21. Give a stranger a compliment.

22. Watch a movie.

23. Put your phone down.

24. Declutter your personal space.

25. Go to bed early. 

26. Pray or meditate. 

27. Go for a drive. 

28. Make it a habit to stargaze. 

29. Read a book. 

30. Read poems. 

31. Sing loudly. 

32. Make a list of things you're grateful for. 

33. Drink a lot of water. 

34. Put on make-up for no reason.

35. Watch funny videos. 

36. Take a deep breath. 

37. Distance yourself from negativity. 

38. Unfollow people you don't care to follow on social media. 

39. Have a pajama day. 

40. Read an inspirational book. 

41. Call your parents/ loved ones. 

42. Donate old clothing. 

43. Dedicate a day out of the week to not eating meat. 

44. Do a fun craft or DIY project. 

45. Put on a face mask and relax. 

46. Do a small workout. 

47. Take a power nap. 

48. Listen to a podcast. 

49. Open a window. 

50. Open your curtains in the morning to let in natural light. 

51. Make your bed. 

52. Cook dinner instead of eating out. 

53. Play/ cuddle with an animal. 

54. At the end of the day, think of all the positive things that happened.

55. Moisturize. 

56. Buy a comforting blanket. 

57. Give someone a hug. 

58. Create a vision board. 

59. Have some alone time.

60. Enjoy the sun on your skin. 

61. Dance like nobody is watching.

62. Walk in the rain every once in a while. 

63. Drive with the windows down. 

64. Give someone a gift for no reason. 

65. Get a massage. 

66. Do something that gets your adrenaline running. 

67. Spend the day at the library or a book store. 

68. Organize your work space/ binders. 

69. Spend a weekend in. 

70. Recognize hard work and reward yourself. 

71. Sign up for a work out class. 

72. Eat lunch with a friend. 

73. Spend the day helping others. 

74. Get your hair done. 

75. Have a good cry. 

76. Use sticky notes. 

77. Color code your planner. 

78. Print out pictures and hang them up. 

79. Hang motivational quotes on your mirror and read them when you get ready. 

80. Do random acts of kindness. 

81. Buy fuzzy socks. 

82. Redecorate or rearrange furniture. 

83. Be present. 

84. Set a new years resolution. 

85. Make a bucket list.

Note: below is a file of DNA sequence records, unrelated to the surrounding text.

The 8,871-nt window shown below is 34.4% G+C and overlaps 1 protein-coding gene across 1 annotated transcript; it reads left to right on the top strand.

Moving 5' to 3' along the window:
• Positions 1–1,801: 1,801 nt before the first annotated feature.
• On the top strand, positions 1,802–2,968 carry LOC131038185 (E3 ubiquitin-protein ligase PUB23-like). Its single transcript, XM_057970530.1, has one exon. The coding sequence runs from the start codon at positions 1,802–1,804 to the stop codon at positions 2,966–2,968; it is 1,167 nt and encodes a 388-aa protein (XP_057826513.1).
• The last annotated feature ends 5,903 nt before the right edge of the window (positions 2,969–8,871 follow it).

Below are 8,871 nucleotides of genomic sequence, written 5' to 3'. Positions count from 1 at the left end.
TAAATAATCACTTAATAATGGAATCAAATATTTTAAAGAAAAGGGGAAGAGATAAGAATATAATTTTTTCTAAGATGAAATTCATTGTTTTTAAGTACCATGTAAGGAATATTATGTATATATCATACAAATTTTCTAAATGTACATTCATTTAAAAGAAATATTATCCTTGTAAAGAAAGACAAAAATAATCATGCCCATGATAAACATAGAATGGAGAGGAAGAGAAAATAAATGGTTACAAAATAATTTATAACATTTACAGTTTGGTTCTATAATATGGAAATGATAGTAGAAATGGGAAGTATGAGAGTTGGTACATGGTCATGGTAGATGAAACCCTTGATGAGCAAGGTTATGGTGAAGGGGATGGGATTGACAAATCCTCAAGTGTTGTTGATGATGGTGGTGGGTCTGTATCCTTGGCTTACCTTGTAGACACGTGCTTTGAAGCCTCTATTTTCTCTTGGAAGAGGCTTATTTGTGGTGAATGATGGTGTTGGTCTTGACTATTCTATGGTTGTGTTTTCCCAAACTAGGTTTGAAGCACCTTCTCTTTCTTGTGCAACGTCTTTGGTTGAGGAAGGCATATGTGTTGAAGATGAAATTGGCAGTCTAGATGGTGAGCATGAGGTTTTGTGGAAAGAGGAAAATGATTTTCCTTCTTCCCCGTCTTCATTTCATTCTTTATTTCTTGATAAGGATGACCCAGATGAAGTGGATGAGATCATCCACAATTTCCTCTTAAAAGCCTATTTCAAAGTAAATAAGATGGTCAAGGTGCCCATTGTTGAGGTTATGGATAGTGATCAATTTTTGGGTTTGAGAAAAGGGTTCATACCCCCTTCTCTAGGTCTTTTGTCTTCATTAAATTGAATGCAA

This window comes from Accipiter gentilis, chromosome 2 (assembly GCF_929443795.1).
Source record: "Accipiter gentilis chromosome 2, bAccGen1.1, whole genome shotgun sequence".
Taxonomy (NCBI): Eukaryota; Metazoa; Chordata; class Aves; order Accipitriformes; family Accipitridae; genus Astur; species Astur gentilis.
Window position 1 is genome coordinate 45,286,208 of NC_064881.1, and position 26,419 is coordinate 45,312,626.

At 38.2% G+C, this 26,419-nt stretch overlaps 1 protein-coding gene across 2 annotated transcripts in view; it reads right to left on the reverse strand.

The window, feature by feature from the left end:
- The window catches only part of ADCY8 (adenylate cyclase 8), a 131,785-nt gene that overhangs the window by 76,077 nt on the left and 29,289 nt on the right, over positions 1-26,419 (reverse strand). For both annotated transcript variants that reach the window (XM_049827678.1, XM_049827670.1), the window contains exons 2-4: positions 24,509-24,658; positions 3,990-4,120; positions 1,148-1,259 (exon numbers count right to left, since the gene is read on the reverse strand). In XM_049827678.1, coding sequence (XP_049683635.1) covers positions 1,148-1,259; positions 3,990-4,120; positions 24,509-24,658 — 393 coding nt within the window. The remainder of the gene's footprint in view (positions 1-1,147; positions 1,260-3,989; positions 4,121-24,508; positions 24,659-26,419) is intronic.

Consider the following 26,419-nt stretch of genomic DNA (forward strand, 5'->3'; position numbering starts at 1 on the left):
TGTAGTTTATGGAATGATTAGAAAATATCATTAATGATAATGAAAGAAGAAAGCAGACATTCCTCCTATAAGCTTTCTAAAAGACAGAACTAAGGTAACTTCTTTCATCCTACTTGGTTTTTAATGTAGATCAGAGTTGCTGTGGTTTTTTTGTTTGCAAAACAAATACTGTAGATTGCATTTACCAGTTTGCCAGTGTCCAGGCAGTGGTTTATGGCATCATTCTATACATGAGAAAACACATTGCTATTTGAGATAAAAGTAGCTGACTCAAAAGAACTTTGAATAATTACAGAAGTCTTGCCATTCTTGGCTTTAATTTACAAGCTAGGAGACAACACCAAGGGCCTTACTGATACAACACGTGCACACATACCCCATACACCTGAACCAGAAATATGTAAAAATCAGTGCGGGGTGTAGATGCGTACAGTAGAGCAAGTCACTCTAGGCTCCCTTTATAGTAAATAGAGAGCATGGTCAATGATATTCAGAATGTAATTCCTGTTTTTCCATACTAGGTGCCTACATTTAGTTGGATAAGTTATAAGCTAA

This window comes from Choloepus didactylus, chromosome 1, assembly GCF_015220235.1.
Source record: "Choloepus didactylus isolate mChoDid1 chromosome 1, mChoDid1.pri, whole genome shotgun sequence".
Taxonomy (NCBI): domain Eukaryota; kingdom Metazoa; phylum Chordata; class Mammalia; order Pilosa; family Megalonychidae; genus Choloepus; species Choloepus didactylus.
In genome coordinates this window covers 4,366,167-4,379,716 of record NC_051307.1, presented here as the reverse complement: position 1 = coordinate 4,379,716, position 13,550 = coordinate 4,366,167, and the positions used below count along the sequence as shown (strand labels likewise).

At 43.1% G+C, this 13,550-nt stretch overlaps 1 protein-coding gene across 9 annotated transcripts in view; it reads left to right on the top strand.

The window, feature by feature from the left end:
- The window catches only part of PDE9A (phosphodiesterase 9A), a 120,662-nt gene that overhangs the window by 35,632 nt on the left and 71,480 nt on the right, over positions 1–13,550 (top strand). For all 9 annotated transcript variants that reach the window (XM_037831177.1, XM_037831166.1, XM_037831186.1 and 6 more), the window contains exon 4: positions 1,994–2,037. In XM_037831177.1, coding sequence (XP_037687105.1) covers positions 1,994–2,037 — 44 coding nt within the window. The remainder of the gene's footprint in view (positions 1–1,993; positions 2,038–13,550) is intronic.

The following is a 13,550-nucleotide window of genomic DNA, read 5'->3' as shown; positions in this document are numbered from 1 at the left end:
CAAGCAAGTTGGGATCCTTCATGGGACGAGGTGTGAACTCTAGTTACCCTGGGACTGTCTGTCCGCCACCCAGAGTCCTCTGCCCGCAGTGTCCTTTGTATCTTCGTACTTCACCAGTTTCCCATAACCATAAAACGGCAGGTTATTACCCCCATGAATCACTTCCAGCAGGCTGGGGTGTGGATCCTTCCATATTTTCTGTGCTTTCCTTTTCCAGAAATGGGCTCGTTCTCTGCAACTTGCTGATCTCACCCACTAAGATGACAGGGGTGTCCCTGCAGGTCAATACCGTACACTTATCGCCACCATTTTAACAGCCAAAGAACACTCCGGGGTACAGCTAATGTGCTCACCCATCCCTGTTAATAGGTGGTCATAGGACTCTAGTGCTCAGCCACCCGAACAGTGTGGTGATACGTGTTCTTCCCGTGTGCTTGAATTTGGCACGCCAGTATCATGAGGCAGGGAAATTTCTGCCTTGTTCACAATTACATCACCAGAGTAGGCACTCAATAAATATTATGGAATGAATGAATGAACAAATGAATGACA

86. Stretch in the morning. 

87. Watch an interesting documentary. 

88. Make a music playlist.

89. Watch the sunrise or sunset. 

90. Explore somewhere new.

91. Be slow to respond to negativity. 

92. Have a game night with friends. 

93. Buy concert tickets. 

94. Have a nightly routine before bed. 

95. Eat your favorite dessert. 

96. Do something you've been putting off. 

97. Invest in essential oils. 

98. Manage your finances. 

99. Buy a new outfit. 

100. Make your own gratitude list. 

Try at least one of these every week and see how you feel! I guarantee you will notice a difference in the way you are living your life.

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I'm Standing With My Trans Sisters And Boycotting Victoria's Secret

Victoria's secret has been revealed, and it's just as discriminatory as we all suspected.

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In a recent interview with Vogue, Victoria Secret's CMO Ed Razek was asked about why the company's infamous fashion show does not include plus-size and transgender models. To this, he replied that the show was meant to be a fantasy, and that they include models that appeal to the markets they sell to, not the whole world.

Reading between the lines with barely a smidgen of effort, Razek meant that their goal is appealing to their cis-female, 14- to 18-year-old demographic so that those customers can better appeal to the white, cis men—the show targets, which explains all the meatless, opinion-less models.

Who cares if they promote unrealistic standards for girls with real-life bodies who aren't #TrainedLikeAnAngel?